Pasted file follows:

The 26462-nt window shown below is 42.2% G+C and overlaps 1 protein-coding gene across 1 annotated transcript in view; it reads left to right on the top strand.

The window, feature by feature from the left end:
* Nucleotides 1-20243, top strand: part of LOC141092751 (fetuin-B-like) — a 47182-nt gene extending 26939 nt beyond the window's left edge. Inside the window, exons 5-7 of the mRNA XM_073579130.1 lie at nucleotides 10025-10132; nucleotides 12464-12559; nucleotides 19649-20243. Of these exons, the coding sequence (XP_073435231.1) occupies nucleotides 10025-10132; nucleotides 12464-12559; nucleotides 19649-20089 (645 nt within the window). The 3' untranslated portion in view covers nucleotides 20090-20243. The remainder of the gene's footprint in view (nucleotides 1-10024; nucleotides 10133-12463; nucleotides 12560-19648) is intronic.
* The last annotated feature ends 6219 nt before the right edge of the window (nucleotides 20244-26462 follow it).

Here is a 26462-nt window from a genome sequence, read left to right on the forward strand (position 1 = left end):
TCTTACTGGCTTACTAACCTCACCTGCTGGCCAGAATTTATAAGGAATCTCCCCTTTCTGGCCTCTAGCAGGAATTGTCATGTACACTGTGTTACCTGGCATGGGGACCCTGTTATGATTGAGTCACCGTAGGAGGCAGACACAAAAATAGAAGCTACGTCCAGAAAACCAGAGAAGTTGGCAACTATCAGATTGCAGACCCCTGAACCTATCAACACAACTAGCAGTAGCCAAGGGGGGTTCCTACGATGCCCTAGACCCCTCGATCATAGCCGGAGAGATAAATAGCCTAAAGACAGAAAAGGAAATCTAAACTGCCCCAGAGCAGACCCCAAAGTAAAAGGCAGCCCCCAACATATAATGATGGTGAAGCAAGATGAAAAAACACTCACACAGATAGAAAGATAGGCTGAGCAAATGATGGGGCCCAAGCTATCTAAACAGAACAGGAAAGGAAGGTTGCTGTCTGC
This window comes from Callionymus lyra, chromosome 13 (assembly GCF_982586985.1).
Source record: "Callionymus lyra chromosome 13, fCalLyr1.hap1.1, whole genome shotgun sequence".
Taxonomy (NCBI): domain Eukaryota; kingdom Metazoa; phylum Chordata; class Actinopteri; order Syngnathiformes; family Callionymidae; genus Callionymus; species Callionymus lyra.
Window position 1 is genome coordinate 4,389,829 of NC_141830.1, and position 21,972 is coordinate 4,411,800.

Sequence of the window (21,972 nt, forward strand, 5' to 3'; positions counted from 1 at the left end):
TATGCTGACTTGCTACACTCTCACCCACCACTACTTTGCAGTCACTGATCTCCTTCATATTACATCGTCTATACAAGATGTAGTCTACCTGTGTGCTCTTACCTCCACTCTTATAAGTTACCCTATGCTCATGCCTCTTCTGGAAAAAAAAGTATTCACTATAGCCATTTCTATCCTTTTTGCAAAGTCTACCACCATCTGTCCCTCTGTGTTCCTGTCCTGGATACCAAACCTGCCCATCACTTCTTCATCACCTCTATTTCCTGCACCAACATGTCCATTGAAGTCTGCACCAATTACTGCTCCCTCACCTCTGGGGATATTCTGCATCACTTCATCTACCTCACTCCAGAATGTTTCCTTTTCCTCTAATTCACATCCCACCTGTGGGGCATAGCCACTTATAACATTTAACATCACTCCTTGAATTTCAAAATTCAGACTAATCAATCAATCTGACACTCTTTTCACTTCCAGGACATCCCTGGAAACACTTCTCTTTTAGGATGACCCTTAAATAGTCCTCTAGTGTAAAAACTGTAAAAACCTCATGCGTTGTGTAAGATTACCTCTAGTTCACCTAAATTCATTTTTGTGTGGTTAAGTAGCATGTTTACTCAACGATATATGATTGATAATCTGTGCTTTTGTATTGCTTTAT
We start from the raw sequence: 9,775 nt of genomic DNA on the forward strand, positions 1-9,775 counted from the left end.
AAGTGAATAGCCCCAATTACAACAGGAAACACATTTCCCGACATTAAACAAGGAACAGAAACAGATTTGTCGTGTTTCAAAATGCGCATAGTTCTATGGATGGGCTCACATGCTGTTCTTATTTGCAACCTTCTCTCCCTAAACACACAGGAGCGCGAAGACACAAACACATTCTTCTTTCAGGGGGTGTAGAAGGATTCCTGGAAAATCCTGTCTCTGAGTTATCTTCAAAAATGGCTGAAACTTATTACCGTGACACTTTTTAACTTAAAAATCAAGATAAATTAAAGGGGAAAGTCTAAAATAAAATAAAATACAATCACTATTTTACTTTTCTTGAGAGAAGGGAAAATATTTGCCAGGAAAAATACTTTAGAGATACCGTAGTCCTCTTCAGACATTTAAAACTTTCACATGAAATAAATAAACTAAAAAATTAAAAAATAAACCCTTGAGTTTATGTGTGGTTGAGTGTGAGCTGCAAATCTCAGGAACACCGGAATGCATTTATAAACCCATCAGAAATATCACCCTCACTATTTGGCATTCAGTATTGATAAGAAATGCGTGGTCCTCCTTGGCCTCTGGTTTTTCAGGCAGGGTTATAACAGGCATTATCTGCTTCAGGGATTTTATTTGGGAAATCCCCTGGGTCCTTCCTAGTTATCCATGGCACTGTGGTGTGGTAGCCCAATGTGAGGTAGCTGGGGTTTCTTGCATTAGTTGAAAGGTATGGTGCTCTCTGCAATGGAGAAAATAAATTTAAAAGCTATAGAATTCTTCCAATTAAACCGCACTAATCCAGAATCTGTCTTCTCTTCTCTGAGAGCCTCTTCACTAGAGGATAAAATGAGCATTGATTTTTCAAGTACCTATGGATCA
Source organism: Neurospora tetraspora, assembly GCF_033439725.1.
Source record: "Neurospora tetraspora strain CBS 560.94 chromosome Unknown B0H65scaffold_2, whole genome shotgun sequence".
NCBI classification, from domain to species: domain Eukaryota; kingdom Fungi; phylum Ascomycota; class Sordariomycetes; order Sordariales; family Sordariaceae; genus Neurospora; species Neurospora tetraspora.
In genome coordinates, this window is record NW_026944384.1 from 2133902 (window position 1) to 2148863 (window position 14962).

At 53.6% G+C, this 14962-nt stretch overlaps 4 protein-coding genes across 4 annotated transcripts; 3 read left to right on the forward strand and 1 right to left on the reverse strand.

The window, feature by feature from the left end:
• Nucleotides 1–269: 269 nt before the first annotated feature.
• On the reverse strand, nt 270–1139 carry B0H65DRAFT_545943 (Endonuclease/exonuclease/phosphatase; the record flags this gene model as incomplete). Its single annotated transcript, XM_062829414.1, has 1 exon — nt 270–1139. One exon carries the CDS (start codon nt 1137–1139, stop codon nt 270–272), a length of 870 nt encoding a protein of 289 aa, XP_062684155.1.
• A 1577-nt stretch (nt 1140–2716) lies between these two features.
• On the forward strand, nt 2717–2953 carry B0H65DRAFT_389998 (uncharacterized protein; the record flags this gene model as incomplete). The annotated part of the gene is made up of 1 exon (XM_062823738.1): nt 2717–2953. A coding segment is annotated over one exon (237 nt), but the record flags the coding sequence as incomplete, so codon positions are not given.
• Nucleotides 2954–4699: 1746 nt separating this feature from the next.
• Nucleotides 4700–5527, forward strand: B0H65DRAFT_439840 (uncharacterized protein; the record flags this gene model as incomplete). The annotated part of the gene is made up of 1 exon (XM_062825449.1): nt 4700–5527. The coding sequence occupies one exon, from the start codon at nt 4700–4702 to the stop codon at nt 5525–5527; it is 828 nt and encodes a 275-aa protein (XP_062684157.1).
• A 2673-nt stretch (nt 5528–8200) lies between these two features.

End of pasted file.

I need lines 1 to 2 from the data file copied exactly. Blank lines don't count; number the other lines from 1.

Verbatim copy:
The 26462-nt window shown below is 42.2% G+C and overlaps 1 protein-coding gene across 1 annotated transcript in view; it reads left to right on the top strand.

The window, feature by feature from the left end: